This week our task in Te Puāwai is to record and share our journey integrating some of the classroom commands into the classroom or home. Our kōrero must include the following:
1. A list of the different commands in te reo Māori that you have been using
2. What challenges you faced integrating these commands into everyday conversations
3. What benefits or growth you may have noticed as a result of speaking the commands in te reo Māori rather than in English
4. What are your next steps, what will you do next to continue learning and using more te reo Māori in your class or home
Over the last few weeks I have been working on integrating as many Māori kupu into my mahi as possible. Working at home doesn’t make that easy – I can hardly talk to myself! Well, actually, I do! I have post it notes all over my office with kupu and kiwaha written on them and I say them out loud to myself whenever I look up and see them. We have a morning coffee Skype group and always start off asking each other ‘Kei te pēhea koe?’ and responding appropriately. Renee helps us work out words we don’t know, which is great.
When I send emails to schools and colleagues I try to use the appropriate greetings for the time of day such as ata marie, morena, kia ora… Last week we ran a workshop for a group of schools and we incorporated a few of our greetings and commands. e.g. saying hello and introducing ourselves, e tū, e noho, whakaporowhitia, he whakaaro anō ā koutou, kuamārama koutou. I think the main difficulty was that the group of people were all Pākeha and so using Te Reo sounded quite unnatural and the teachers didn’t respond until we repeated in English so we didn’t get the immediate feedback which encourages more language.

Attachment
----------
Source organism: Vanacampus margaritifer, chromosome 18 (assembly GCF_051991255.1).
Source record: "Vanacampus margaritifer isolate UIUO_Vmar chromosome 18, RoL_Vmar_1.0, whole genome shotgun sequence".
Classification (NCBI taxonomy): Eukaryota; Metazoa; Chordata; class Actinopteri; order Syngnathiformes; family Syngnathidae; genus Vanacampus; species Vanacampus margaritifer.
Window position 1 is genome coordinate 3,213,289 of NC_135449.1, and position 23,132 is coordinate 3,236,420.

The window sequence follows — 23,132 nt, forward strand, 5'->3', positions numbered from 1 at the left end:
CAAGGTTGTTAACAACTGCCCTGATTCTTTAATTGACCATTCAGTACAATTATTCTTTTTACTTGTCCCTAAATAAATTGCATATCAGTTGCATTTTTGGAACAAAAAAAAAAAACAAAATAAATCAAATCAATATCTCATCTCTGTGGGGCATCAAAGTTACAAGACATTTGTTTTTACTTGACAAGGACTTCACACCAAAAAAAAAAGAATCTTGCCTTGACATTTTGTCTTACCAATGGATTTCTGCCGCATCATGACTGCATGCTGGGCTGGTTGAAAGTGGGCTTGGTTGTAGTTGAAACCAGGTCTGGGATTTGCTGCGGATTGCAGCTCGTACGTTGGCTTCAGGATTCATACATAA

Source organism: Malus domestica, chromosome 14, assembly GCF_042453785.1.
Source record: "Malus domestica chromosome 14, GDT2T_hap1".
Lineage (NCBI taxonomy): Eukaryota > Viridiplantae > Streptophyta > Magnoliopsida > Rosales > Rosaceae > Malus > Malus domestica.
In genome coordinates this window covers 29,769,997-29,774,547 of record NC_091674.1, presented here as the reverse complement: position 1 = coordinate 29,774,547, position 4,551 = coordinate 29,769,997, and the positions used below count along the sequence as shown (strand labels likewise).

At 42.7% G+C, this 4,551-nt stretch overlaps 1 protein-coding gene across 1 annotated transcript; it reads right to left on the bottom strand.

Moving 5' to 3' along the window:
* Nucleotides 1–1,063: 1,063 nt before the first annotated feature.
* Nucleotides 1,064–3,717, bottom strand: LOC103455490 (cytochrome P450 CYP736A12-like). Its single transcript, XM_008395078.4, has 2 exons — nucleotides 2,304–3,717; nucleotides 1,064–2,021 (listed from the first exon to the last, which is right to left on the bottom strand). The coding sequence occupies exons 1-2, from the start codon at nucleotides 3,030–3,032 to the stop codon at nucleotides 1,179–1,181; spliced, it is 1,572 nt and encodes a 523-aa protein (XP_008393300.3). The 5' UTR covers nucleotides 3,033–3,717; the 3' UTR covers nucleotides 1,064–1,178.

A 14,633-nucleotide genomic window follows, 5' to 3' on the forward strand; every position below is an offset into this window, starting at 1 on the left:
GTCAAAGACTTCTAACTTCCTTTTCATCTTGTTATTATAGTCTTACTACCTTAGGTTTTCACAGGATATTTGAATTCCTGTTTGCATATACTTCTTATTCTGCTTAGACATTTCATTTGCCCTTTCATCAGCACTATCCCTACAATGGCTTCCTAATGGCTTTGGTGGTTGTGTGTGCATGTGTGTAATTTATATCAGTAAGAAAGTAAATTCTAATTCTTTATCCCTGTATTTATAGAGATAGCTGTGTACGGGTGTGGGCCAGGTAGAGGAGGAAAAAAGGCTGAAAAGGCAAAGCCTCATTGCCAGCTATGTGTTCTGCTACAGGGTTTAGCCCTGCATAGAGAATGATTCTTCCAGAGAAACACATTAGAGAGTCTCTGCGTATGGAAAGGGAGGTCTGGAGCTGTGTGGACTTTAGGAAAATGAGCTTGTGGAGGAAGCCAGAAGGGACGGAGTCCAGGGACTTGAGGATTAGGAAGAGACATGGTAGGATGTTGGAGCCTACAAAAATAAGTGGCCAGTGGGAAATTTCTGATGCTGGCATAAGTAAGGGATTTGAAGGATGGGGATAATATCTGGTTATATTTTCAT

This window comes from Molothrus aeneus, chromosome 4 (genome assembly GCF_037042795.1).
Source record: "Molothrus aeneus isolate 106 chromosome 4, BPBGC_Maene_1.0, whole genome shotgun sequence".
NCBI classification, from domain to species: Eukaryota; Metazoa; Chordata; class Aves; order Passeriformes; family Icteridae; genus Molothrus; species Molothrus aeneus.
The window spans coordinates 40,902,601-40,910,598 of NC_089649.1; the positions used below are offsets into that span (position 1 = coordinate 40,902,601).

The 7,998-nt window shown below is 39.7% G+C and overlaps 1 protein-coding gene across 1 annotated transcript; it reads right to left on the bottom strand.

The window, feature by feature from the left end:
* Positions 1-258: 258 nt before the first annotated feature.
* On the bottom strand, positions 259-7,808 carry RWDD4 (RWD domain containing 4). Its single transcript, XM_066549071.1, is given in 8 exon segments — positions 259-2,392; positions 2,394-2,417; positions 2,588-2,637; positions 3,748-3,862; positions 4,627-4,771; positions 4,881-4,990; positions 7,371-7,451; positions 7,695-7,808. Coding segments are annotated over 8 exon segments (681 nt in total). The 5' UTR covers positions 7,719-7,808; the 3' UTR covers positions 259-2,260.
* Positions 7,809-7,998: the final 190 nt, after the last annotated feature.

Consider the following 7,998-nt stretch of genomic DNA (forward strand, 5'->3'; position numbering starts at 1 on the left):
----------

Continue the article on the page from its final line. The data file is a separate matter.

The use of the target language followed immediately by English has been a constant tension in my world as a language teacher. It is generally accepted that immersion in a language is the absolute best way to learn but, of course, that leads to people, however open they are to learning, frustrated when they don’t understand. My life in the classroom has been one of hand gestures, role play and generally looking bonkers as I jump around acting out my own version of charades to try to get across what I am trying to say to my students! By following up with an English translation, accepted wisdom is that learners don’t bother working out the target language as they know that you will say it in English eventually. But I guess that at the moment the aim of my using Te Reo in workshops is not necessarily to teach others but to learn myself, become familiar with using the language and to develop ways of working which are culturally responsive. And although I still feel a bit awkward using Te Reo, as I become more confident, it is getting easier. A positive by-product is that by integrating Te Reo in my everyday and working life it becomes embedded not only for me but for others, and starts to become more of a ‘lingua franca’ in this supposedly ‘tri-lingual’ and ‘bi-cultural’ country!
Next steps are to keep going and using Te Reo when and where possible. I had an interesting situation last week when in my role as a BOT member I had a meeting with some Māori students and their whānau. I was very conscious of the fact that the BOT are all Pākeha and I wanted to greet the students and the whānau in a culturally appropriate way. It is difficult to know what the impact was but I would like to think that it made a difference. I have decided too, after reading one of the “strategies for learning” posts in the Moodle course that I will write the date in Te Reo in my notebook each day and as I am trying to post a photo a day this year on my blog, that I will start writing the date in Te Reo – could be a challenge but it will make me think every day!